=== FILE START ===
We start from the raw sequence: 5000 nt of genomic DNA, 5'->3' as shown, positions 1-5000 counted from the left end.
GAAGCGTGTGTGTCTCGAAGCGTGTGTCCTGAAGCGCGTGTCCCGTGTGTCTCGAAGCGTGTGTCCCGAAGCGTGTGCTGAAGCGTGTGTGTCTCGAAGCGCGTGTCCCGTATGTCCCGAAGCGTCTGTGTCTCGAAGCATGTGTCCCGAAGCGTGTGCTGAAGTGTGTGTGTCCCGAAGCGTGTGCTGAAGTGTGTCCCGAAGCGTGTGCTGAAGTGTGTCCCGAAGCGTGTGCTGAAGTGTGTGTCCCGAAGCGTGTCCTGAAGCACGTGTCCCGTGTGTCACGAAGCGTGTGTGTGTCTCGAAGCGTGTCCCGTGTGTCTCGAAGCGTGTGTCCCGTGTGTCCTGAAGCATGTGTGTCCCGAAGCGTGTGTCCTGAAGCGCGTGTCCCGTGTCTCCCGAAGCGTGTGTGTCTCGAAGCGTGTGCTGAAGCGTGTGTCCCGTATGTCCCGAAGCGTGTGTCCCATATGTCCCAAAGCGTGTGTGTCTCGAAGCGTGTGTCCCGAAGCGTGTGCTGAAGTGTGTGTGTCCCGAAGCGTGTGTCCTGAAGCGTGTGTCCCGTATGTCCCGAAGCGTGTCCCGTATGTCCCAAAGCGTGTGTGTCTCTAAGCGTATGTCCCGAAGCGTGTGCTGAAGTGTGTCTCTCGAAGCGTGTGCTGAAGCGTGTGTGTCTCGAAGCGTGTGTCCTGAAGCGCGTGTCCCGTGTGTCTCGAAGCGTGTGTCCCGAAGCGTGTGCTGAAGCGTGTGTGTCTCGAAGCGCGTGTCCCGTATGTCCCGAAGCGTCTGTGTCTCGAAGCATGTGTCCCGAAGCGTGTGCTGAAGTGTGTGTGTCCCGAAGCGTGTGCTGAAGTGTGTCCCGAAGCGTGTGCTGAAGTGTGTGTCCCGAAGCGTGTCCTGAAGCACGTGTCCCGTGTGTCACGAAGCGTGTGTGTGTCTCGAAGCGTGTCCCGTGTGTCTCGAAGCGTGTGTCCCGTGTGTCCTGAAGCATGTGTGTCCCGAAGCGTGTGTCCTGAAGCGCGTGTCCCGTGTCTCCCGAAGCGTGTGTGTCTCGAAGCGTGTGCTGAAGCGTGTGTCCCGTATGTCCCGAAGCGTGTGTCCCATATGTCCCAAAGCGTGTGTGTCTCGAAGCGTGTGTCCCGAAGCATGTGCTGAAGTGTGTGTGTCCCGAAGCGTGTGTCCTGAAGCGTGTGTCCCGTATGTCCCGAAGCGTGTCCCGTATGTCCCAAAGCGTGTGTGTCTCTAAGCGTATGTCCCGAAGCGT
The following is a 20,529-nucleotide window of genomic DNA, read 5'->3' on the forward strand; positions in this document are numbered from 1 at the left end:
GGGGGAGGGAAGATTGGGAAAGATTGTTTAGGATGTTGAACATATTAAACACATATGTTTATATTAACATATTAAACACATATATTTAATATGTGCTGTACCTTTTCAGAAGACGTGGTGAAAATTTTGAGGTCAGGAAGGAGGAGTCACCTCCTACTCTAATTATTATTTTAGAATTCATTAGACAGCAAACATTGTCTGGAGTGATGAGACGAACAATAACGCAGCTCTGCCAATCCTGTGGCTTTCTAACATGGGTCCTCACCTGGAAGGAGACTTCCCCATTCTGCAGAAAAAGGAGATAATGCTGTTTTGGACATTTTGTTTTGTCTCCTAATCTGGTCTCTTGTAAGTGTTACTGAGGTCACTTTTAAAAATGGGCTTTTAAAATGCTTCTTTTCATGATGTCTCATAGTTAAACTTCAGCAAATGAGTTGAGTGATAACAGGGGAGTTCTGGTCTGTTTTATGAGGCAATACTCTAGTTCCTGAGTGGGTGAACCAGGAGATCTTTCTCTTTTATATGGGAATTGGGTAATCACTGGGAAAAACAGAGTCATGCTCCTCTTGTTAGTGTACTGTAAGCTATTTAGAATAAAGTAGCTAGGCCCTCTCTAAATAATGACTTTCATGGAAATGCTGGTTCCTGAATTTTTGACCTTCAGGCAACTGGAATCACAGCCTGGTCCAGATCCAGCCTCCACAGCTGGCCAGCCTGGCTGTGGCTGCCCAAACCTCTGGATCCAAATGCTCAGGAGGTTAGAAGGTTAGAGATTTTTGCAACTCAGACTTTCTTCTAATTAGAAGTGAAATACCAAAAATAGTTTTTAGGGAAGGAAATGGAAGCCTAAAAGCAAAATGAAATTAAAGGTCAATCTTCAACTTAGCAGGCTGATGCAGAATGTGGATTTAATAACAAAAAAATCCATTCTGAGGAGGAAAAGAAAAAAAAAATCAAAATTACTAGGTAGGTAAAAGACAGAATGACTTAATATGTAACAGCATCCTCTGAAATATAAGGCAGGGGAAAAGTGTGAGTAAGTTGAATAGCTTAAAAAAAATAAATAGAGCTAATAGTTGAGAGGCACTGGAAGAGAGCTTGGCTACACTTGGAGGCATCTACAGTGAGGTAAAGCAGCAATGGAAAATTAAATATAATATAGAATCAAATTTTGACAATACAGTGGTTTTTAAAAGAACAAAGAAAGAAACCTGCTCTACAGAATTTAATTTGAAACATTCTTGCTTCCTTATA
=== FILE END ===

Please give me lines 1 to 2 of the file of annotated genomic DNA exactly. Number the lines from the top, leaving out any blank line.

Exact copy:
We start from the raw sequence: 5000 nt of genomic DNA, 5'->3' as shown, positions 1-5000 counted from the left end.
GAAGCGTGTGTGTCTCGAAGCGTGTGTCCTGAAGCGCGTGTCCCGTGTGTCTCGAAGCGTGTGTCCCGAAGCGTGTGCTGAAGCGTGTGTGTCTCGAAGCGCGTGTCCCGTATGTCCCGAAGCGTCTGTGTCTCGAAGCATGTGTCCCGAAGCGTGTGCTGAAGTGTGTGTGTCCCGAAGCGTGTGCTGAAGTGTGTCCCGAAGCGTGTGCTGAAGTGTGTCCCGAAGCGTGTGCTGAAGTGTGTGTCCCGAAGCGTGTCCTGAAGCACGTGTCCCGTGTGTCACGAAGCGTGTGTGTGTCTCGAAGCGTGTCCCGTGTGTCTCGAAGCGTGTGTCCCGTGTGTCCTGAAGCATGTGTGTCCCGAAGCGTGTGTCCTGAAGCGCGTGTCCCGTGTCTCCCGAAGCGTGTGTGTCTCGAAGCGTGTGCTGAAGCGTGTGTCCCGTATGTCCCGAAGCGTGTGTCCCATATGTCCCAAAGCGTGTGTGTCTCGAAGCGTGTGTCCCGAAGCGTGTGCTGAAGTGTGTGTGTCCCGAAGCGTGTGTCCTGAAGCGTGTGTCCCGTATGTCCCGAAGCGTGTCCCGTATGTCCCAAAGCGTGTGTGTCTCTAAGCGTATGTCCCGAAGCGTGTGCTGAAGTGTGTCTCTCGAAGCGTGTGCTGAAGCGTGTGTGTCTCGAAGCGTGTGTCCTGAAGCGCGTGTCCCGTGTGTCTCGAAGCGTGTGTCCCGAAGCGTGTGCTGAAGCGTGTGTGTCTCGAAGCGCGTGTCCCGTATGTCCCGAAGCGTCTGTGTCTCGAAGCATGTGTCCCGAAGCGTGTGCTGAAGTGTGTGTGTCCCGAAGCGTGTGCTGAAGTGTGTCCCGAAGCGTGTGCTGAAGTGTGTGTCCCGAAGCGTGTCCTGAAGCACGTGTCCCGTGTGTCACGAAGCGTGTGTGTGTCTCGAAGCGTGTCCCGTGTGTCTCGAAGCGTGTGTCCCGTGTGTCCTGAAGCATGTGTGTCCCGAAGCGTGTGTCCTGAAGCGCGTGTCCCGTGTCTCCCGAAGCGTGTGTGTCTCGAAGCGTGTGCTGAAGCGTGTGTCCCGTATGTCCCGAAGCGTGTGTCCCATATGTCCCAAAGCGTGTGTGTCTCGAAGCGTGTGTCCCGAAGCATGTGCTGAAGTGTGTGTGTCCCGAAGCGTGTGTCCTGAAGCGTGTGTCCCGTATGTCCCGAAGCGTGTCCCGTATGTCCCAAAGCGTGTGTGTCTCTAAGCGTATGTCCCGAAGCGT